Perhaps because at different points in the past four years he chaired commerce and appropriations, he got significant campaign contributions from players in the communications industry and from government defense contractors. Both Boeing and Northrop Grumman, among Inouye’s largest PAC contributors, each received millions in 2010 defense earmarks — not specifically requested by Inouye but approved by his committee. Several of his former staffers have since become communications-sector lobbyists, but unlike his House defense appropriations subcommittee counterpart, it does not appear that Inouye has followed the late Rep. John Murtha’s lead in using “The Murtha Method” to provide earmarks to defense firms represented by former aides.

The office of Sen. Inouye did not respond to a request for comment.

Top PAC Contributors

  • Boeing Co., makers of commercial and military airplanes — at least $31,000
  • FedEx Corp., the shipping giant — at least $27,500
  • BNSF Railway Co., the railroad company formerly known as Burlington Northern Santa Fe — $27,000
  • General Electric Co., the global infrastructure, finance, and media conglomerate — at least $26,000
  • Comcast Corp., providers of cable and Internet — at least $25,000
  • Northrop Grumman Corp., a major defense contractor — at least $25,000
  • National Cable and Telecommunications Association, trade association for the cable industry — at least $25,000
  • PACs gave at least $ 1.9 million to Inouye’s campaign account and his DANPAC leadership PAC

Revolving Door

  • Jamie Gillespie, a former Inouye aide, is now director of government relations for the National Association of Broadcasters
  • Eric Lee, a former Inouye legislative assistant, is now principal at Lee & Associates and lobbies on behalf of GTA Teleguam, a Guam-based telecommunications company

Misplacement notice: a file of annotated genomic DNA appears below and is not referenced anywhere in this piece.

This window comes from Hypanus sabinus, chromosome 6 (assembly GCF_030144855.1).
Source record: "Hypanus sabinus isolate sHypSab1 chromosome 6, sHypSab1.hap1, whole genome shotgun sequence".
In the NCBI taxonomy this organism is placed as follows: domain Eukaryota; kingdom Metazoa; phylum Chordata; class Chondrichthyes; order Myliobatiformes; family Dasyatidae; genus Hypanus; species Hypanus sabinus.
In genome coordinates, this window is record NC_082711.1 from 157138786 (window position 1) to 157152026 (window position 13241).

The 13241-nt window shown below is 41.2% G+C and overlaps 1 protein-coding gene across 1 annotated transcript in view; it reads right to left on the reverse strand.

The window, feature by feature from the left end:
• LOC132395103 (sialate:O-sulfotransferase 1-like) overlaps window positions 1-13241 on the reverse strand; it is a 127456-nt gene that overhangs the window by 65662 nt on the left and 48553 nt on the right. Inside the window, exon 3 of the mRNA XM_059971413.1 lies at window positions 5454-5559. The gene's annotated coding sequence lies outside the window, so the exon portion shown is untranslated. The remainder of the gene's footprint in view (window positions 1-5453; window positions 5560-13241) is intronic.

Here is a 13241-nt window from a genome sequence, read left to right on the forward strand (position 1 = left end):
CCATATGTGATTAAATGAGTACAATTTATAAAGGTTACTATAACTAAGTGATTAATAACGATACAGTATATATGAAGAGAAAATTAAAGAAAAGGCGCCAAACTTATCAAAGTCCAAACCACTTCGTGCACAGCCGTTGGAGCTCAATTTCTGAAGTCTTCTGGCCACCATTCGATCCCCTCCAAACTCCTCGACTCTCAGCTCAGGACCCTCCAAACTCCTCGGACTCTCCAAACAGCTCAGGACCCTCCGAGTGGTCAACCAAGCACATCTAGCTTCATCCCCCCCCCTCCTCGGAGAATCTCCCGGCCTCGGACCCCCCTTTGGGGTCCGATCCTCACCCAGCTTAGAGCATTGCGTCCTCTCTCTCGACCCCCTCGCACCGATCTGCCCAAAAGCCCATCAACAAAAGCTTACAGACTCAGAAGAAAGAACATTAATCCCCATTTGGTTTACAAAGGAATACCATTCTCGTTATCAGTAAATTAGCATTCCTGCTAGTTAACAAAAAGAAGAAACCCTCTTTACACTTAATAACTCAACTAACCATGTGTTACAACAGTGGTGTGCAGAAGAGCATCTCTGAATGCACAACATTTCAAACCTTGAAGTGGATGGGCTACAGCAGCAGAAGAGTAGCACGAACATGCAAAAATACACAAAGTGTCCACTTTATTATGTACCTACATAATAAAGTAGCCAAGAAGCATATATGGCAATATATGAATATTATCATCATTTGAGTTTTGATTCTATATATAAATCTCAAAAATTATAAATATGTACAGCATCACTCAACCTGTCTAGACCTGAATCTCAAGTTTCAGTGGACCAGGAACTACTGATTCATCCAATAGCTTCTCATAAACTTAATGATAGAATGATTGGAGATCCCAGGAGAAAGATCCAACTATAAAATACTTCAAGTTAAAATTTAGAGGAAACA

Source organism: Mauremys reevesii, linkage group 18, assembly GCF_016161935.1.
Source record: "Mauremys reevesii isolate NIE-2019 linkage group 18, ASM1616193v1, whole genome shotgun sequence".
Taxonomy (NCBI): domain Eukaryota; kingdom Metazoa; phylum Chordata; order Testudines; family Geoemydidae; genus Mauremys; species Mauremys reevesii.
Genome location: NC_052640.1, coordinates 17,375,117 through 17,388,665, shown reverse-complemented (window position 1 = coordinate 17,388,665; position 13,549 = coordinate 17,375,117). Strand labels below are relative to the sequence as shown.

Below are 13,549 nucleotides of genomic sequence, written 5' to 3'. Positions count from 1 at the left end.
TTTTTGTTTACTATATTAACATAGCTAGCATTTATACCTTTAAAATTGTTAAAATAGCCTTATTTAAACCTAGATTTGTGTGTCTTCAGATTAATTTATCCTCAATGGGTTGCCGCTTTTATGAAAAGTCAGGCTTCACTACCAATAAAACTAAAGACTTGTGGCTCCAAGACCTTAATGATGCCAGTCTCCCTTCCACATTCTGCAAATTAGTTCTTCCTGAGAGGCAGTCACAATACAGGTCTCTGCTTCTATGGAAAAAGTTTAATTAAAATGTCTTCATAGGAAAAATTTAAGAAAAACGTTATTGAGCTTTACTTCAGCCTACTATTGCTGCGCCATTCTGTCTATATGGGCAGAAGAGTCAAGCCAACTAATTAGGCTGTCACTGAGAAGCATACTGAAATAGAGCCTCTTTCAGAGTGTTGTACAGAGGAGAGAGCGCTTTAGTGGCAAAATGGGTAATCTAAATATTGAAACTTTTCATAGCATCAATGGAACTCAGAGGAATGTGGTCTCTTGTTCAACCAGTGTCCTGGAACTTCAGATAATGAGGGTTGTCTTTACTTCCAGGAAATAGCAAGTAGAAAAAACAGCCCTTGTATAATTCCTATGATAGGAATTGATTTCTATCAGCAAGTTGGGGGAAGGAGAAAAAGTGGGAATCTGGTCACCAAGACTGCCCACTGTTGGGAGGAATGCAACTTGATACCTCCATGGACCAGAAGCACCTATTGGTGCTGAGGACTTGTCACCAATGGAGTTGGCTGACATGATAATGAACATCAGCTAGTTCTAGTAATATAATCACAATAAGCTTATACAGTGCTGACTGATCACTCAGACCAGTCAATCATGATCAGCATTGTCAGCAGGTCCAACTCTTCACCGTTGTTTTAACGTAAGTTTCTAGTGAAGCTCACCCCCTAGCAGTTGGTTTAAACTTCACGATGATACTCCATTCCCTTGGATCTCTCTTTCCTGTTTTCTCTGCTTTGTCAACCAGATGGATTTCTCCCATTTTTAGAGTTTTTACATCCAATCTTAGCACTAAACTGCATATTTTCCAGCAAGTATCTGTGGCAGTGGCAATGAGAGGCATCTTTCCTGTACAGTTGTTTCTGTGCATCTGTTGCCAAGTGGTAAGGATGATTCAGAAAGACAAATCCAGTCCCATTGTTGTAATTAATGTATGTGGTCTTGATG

• Rachel Welch, a former telecommunications policy adviser to Inouye, is now a top lobbyist for Time Warner Cable
  • Patricia Zell, a former staff director and counsel for Inouye in his capacity as then-chair and later as ranking member on the Indian Affairs committee, is now a lobbyist at Zell & Cox Law, representing the Office of Hawaiian Affairs and the Sealaska Native Corporation


  • Between 2008 and 2010, Inouye obtained over $1.25 billion in earmarks, according to Taxpayers for Common Sense
  • In 2010, he obtained more than $392 million in earmarks, including $3.52 million for General Atomics for the Hawaii Microalgae Biofuel Project and $5 million for the Hawaii-based Oceanit Laboratories, Inc., for the High Accuracy Network Determination System-Intelligent Optical Network for Space Situational Awareness

Ethical Issues

  • In 1992, Inouye’s Republican opponent Rick Reed ran campaign ads accusing the Democrat of sexual misconduct toward his hairstylist. She refused to participate in an ethics committee investigation and, in 1993, the panel dropped its probe
  • In 2009, The Washington Post published a story reporting that Inouye’s staff had contacted federal regulators about the bailout application of Central Pacific Financial, a Hawaii bank he had helped start and in which he had significant investment. Inouye denied attempting to influence the outcome

Read more in Money and Democracy